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A URL scheme that combines an address plus key material for securing the content at that address has some merit. http+aes, however, has some specific flaws:
1. Encryption without integrity (as http+aes delivers) is almost worthless. It rarely delivers the security that you expect.
The untrusted CDN can make all sorts of modifications: truncating the content; toggling any bits of the content; etc. Many modifications will cause errors that depend on the content. Watch which errors occur from which modifications and you learn the content. These sorts of practical attacks have occurred numerous times (often with CBC mode, but decrypting without checking integrity is the root cause).
2. Hardwiring 1 specific algorithm (AES), 1 mode (counter), and 3 key lengths (128-bit, 192-bit, & 256-bit) is very poor practise. We need algorithm agility to cope with advances in crypto.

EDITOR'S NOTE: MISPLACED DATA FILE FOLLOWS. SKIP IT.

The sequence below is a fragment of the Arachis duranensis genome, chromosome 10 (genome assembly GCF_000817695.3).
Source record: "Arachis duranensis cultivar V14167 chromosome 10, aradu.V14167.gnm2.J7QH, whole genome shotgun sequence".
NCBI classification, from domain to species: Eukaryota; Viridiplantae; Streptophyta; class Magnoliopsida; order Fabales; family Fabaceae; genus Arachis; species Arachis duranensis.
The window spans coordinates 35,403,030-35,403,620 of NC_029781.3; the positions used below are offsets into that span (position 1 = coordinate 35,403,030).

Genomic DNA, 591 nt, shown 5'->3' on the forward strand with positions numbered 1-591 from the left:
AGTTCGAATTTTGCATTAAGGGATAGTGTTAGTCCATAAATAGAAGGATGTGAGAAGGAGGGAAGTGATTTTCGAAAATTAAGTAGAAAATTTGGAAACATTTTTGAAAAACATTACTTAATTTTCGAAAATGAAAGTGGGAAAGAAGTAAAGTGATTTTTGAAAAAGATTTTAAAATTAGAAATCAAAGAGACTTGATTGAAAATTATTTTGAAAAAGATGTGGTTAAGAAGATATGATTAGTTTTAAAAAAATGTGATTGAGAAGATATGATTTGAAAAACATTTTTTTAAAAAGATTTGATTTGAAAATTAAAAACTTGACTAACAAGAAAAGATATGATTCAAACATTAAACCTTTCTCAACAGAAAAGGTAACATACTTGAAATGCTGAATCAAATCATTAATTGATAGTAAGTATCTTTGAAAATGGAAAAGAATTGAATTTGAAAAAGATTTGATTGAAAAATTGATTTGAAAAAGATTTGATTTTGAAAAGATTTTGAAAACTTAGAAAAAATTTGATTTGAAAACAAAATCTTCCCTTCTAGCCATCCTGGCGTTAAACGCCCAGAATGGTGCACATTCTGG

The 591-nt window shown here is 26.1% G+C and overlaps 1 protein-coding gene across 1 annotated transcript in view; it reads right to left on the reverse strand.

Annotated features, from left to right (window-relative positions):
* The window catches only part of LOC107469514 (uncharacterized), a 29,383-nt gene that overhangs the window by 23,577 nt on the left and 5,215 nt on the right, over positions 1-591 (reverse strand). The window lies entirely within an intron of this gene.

3. What happens if the CDN returns an HTTP redirect? Is the content after following the redirect supposed to be encrypted or not? Does it matter if the redirect goes to a different origin?
4. I am not sure what an http+aes URL means to the user-agent. Obviously if the user-agent gets an encrypted body it can decrypt it with the given key. Should it reject a response with a cleartext body? Probably not as http+aes was not offering any integrity or authentication anyway.
Does an http+aes URL have the same "origin" as an http URL (for same-origin purposes, the Origin HTTP header etc)?